mobile-bannertablet-bannerdesktop-banner

Millennials Are Having Way Less Sex Than Their Parents

Aug 03, 2016
TIME Health
For more, visit TIME Health.

It appears that Boyz II Men, plus the entire golden age of baby-making music, is wasted on millennials. More young adults born in the 1980s and 1990s are choosing not to have sex, according to the results of a new study published in the Archives of Sexual Behavior.

In fact, they’re twice as likely to be virgins, compared to GenXers—people born in the 1960s and ’70s—when they were the same age.

“A few years ago, I would have been very surprised at this result,” says study author Jean Twenge, a psychology professor at San Diego State University and author of the book Generation Me. It certainly seems surprising, given Twenge's recent data that same-sex hookup rates have doubled in the U.S. and young Americans are more sexually free and less traditional. But other recent research, and some from the CDC, all points in this direction: that young adults these days have fewer sexual partners and are starting to have sex later.

newsletter
TIME HealthGet the latest health and science news, plus: burning questions and expert tips. View Sample

Twenge and her team wondered if people who weren’t having any sex at all were contributing to this sexless trend. So they analyzed data from a nationally representative group of 26,707 adults, focusing on GenX'ers, Millennials and the generation after them, which some people call iGen. Fifteen percent of young adults ages 20-24 who were born in the 1990s said they had no sex partners since age 18, while just 6% of GenX'ers admitted the same when recalling the romps of their early twenties.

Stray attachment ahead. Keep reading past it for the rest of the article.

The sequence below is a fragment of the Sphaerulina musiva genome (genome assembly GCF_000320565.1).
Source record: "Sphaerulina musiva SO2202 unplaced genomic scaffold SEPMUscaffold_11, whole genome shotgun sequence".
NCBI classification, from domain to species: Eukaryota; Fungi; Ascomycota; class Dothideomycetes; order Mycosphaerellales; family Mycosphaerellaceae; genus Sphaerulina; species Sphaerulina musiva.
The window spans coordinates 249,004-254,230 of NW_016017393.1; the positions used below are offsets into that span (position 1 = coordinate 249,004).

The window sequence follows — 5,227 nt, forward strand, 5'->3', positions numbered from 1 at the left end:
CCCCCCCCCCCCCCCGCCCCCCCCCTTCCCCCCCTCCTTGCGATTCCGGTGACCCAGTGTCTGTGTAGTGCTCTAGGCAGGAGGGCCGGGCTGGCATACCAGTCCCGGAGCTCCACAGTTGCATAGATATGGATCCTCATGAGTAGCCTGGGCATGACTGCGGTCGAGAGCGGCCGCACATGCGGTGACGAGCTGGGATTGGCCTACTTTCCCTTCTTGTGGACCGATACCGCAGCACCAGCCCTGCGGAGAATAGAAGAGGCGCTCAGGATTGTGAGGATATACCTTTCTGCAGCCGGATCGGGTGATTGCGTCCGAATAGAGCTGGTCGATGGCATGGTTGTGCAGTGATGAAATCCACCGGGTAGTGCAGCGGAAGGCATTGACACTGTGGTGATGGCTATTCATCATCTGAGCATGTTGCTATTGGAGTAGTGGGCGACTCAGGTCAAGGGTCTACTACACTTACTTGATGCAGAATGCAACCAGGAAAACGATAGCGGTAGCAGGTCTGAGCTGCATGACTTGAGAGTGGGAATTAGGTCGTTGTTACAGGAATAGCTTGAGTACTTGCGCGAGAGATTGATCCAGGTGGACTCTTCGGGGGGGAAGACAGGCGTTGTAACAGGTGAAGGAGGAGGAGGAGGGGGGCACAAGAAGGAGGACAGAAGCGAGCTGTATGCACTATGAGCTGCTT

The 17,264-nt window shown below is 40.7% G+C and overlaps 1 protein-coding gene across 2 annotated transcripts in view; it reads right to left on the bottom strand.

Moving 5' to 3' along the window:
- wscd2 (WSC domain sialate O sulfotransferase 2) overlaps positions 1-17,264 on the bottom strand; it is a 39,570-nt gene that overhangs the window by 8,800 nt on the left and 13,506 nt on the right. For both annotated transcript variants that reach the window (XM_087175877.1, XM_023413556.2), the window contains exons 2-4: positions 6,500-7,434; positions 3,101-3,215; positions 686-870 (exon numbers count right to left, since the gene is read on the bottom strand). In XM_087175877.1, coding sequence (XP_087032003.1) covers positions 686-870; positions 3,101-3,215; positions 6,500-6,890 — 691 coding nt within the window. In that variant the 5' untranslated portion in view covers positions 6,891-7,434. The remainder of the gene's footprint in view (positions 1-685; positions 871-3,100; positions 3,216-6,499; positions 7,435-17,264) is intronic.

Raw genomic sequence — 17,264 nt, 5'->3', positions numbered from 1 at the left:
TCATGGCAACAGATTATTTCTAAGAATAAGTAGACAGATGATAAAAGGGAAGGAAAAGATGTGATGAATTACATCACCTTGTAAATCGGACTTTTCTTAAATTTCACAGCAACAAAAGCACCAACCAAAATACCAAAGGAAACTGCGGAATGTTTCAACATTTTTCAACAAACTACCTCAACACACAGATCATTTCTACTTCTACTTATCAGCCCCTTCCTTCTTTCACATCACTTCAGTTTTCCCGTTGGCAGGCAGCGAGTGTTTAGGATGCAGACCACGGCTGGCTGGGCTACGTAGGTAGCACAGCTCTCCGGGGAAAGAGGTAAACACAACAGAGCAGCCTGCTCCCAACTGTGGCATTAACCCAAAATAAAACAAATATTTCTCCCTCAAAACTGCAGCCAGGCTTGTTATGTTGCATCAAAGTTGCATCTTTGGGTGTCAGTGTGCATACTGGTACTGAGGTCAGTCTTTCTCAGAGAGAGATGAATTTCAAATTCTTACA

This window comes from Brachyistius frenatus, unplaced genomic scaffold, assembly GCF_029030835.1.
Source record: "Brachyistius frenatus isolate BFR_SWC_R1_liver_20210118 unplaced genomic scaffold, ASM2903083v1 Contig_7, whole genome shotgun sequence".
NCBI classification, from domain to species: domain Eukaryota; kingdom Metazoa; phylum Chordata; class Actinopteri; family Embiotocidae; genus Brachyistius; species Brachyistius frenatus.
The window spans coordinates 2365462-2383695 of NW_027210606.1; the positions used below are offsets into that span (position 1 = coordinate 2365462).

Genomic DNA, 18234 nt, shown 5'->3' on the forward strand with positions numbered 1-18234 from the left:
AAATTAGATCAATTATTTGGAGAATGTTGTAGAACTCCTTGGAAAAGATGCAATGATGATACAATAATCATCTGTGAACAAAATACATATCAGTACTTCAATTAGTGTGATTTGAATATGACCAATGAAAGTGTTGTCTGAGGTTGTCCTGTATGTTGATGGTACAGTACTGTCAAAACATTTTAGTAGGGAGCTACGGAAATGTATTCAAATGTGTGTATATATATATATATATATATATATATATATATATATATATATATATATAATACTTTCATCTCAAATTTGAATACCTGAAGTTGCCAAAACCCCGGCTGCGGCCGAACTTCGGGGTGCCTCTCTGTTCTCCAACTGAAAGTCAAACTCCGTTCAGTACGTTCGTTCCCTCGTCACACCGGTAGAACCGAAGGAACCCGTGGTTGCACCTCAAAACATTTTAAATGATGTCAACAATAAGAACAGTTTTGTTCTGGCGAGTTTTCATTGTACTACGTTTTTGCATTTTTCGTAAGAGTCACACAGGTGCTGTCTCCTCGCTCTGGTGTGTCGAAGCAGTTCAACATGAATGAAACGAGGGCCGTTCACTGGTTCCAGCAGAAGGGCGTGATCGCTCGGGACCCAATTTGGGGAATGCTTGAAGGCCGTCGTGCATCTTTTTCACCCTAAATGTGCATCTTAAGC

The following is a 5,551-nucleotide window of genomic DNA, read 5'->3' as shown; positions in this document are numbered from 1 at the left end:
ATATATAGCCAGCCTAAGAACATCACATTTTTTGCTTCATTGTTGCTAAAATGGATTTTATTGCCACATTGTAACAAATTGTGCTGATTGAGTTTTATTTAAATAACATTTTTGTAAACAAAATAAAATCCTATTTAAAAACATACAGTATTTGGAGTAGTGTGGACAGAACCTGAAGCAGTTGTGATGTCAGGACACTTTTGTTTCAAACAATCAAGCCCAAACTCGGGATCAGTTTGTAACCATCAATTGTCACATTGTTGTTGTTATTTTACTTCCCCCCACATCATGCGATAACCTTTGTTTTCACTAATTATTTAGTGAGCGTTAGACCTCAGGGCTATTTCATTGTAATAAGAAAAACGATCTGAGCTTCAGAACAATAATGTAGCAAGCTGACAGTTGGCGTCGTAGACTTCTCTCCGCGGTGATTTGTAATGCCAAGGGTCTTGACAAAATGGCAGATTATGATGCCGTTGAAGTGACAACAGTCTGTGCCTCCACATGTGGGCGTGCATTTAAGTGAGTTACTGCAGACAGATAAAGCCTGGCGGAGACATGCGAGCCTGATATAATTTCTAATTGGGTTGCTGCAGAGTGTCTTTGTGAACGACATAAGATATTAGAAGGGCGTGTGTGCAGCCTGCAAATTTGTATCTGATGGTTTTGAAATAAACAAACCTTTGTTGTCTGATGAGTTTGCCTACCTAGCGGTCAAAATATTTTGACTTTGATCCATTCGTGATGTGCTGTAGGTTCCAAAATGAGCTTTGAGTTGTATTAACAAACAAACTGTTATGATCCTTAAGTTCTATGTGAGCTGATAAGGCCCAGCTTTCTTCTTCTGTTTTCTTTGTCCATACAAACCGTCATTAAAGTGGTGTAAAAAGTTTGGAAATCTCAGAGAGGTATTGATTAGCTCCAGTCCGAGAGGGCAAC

How, for all the handwringing over today’s hookup culture, can this be true? And why are more young adults pushing off sex? They’re impossible questions to answer without conducting a randomized controlled trial (which you just can't do in this area) so researchers can only speculate. But Twenge has some compelling ideas. “There’s been a general pattern over the last few generations for people to become adults or cross adult milestones later: things like getting married, having a child, settling into a stable career, buying a house,” she says. An extended adolescence used to mean that people were starting to have sex but putting off marriage and kids. “Now, it seems Millennials and iGen are putting off everything—including sex,” she said.

Another intriguing explanation is that Millennials and the generation after them have grown up with a strong emphasis on safety. “That may potentially impact their sexual behavior, if they’ve gotten the message that you can get sick or even die from sex,” Twenge said. The safer-is-better state of mind is reflected elsewhere as well: underage drinking is at an all-time low, and protests on college campuses often call for safe spaces and safer sex.

It could be, too, that young adults are increasingly living on their phones. “If you’re on your phone communicating with people more often, and not seeing your peers in person as much, that could lead to less sex,” Twenge says. And while phones may be helping some people get laid, dating apps like Tinder likely leave out a whole segment of the population—perhaps the one not having sex. “Maybe if someone who isn’t physically attractive meets someone in a bar, they can charm the other person with their engaging personality and humor,” Twenge explains. “On Tinder, it’s a picture.”

More young adults are likely choosing to forgo sex for a range of reasons. But the trend is clear: kids just aren't growing up as fast as they used to.

TIME may receive compensation for some links to products and services on this website. Offers may be subject to change without notice.